Four Ways To Stop the Drama at Work

June 18, 2009

Have you ever felt taken advantage of in the workplace? Your co-workers manipulate situations, do underhanded petty things, gossip and leave you out of conversations?  How do you get them to stop? There are four areas where you have a measure of control. To illustrate, read this true story about Miriam.

For several years Miriam, 52, has worked for a large corporation that has gone from a word processing department to a desktop publishing unit.  Although her coworkers are younger and have more seniority, Miriam has a degree in art and extensive graphic experience.  Miriam wants to retire with the company in six years but lately she feels like an outsider at work and she perceives this as a threat to her career.In her view, three of her coworkers are competitive and do underhanded things to get the “fun” jobs or the jobs that make them noticeable to management.  They withhold information, manipulate situations, steal ideas, or act helpless so that others will come to their aid and give them extra help. Miriam resents their skills at self-promotion and she finds it hard to sell herself, or to be taken seriously. She wants recognition for her work yet she finds it difficult to accept a compliment for fear of being perceived as haughty or ‘too proud.’ Miriam has tried on occasion to fit in with her coworkers by joking around but they act disgusted and make Miriam feel as though she has been inappropriate. When Miriam has tried to participate in the conversation she gets ignored and interrupted even to the point to where she has had to ask them to let her finish.  Miriam came to me for advice. She wanted to know how she could take charge of this situation.

There are four areas where Miriam has a measure of control: By exercising her choices, taking responsibility for her own career, changing her communication and becoming aware of the message she is sending.


None of us can control how coworkers act, but we can choose our reaction. Miriam must decide who she is (in the context of this situation) and continue to choose reactions that reflect confidence and centeredness.  When coworkers brag on themselves, rather than being envious or discounting them, she can agree with what is true and follow up with a question, “How did you do that?”   When we put ourselves in the position of believing we have all the confidence in the world, we’re not so hungry for the approval of others.  With this attitude and belief system in place, Miriam has more choices: to be come interested rather than envious, to become curious instead of competitive. With new choices comes the freedom to compliment her coworkers without discounting herself.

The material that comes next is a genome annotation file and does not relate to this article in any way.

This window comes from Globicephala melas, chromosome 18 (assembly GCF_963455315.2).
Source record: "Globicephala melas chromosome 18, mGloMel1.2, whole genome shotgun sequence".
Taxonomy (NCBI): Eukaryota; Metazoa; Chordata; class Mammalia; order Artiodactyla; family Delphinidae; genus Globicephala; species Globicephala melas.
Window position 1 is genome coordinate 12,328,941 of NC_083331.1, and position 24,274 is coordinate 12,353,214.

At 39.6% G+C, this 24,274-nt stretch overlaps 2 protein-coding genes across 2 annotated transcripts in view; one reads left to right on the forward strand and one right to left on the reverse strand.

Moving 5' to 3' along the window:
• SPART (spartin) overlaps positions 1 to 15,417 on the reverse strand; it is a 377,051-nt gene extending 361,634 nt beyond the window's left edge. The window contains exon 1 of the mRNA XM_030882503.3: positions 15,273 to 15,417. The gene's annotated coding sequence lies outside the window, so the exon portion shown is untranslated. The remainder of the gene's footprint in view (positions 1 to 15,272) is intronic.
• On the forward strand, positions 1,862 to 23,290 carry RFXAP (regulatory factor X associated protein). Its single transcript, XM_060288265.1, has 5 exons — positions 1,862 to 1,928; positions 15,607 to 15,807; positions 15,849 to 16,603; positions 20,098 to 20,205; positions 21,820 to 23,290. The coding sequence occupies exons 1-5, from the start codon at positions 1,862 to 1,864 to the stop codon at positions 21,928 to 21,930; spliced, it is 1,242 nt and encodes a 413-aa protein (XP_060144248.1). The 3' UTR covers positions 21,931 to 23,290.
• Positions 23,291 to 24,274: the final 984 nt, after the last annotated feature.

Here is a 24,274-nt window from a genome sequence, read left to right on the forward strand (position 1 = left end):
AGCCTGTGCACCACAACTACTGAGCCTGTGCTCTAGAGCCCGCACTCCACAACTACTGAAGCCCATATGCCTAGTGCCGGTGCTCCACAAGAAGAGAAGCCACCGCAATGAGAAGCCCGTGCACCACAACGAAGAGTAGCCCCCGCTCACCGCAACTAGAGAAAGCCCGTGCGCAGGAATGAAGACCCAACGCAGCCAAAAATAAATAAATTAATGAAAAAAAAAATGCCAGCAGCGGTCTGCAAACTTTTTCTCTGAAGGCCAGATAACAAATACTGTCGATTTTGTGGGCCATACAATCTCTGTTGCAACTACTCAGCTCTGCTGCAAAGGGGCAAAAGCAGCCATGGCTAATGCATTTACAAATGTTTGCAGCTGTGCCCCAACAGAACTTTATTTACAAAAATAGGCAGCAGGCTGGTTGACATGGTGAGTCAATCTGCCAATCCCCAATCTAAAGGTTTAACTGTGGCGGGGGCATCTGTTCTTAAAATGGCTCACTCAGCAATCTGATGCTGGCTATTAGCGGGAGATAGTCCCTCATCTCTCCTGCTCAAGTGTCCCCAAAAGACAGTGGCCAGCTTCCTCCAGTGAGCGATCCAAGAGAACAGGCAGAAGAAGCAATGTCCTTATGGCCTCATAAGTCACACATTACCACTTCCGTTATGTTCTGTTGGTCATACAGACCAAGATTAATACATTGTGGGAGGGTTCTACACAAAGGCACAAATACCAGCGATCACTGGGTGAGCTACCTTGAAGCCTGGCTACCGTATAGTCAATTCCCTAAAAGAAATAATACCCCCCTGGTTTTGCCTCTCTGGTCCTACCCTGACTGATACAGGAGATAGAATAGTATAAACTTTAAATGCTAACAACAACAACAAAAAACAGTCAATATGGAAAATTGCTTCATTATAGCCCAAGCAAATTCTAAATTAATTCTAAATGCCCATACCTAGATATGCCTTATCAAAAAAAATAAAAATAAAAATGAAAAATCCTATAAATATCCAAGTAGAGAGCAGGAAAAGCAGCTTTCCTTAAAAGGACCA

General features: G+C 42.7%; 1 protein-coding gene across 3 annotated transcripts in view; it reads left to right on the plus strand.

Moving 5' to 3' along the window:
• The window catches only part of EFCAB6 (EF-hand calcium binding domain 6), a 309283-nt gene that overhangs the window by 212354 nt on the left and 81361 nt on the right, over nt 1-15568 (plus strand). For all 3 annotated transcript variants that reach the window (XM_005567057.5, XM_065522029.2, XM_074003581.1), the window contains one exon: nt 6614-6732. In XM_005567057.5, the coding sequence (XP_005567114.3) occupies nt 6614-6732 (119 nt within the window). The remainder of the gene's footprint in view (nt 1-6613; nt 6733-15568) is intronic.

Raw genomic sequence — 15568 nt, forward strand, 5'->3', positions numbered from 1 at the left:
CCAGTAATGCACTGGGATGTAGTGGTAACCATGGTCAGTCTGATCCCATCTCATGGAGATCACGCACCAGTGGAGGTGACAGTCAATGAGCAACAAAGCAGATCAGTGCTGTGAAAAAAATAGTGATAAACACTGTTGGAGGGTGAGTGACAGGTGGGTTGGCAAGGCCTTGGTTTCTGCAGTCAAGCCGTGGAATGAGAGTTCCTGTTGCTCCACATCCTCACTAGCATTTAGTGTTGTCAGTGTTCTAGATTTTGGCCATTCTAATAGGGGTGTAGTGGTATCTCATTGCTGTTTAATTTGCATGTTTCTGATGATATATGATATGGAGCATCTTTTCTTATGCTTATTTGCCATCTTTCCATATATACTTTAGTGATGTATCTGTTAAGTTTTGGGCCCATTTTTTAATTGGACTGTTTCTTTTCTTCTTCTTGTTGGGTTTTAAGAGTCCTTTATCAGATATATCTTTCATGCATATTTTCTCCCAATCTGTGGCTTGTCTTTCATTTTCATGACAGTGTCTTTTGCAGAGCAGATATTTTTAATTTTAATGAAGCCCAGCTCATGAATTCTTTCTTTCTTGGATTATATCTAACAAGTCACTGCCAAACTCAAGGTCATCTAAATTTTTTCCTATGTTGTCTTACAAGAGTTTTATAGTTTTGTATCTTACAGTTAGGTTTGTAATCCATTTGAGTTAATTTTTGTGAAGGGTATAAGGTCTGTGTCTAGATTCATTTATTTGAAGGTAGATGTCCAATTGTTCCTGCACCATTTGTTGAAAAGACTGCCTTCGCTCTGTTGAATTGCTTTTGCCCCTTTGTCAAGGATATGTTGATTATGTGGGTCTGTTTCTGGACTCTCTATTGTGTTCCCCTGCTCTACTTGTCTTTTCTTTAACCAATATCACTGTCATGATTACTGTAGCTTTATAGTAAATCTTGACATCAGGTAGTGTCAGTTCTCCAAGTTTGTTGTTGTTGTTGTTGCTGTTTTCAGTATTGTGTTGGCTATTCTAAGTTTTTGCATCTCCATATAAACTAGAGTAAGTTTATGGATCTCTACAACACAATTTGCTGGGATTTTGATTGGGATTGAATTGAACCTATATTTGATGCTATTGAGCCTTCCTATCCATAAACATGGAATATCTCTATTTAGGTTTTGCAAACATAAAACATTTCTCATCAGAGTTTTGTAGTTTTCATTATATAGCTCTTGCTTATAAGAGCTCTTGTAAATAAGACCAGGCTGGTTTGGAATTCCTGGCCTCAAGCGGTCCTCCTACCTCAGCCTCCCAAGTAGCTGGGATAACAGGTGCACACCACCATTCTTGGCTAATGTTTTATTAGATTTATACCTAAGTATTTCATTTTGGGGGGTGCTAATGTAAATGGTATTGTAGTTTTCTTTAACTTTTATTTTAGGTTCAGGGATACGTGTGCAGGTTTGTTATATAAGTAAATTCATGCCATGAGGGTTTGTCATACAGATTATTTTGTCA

It is your responsibility to take charge of your own promotion at work. Waiting for others to notice our attributes and talents is a poor way to gain personal power.  You can be ‘good’ in a closet and no one will ever know it.   Miriam can emphasize her background in graphic design and art by going to the library and brushing up on trends, and reporting the findings to her boss in an attitude of sharing knowledge. Instead of trying to compete with her coworkers and continue the cycle, Miriam can take credit for her ideas by telling the boss she would be glad to hold a session to teach some of her techniques and skills to her coworkers.  She might offer to train new hires or those that lag behind. She will be communicating that she is a team player and a leader.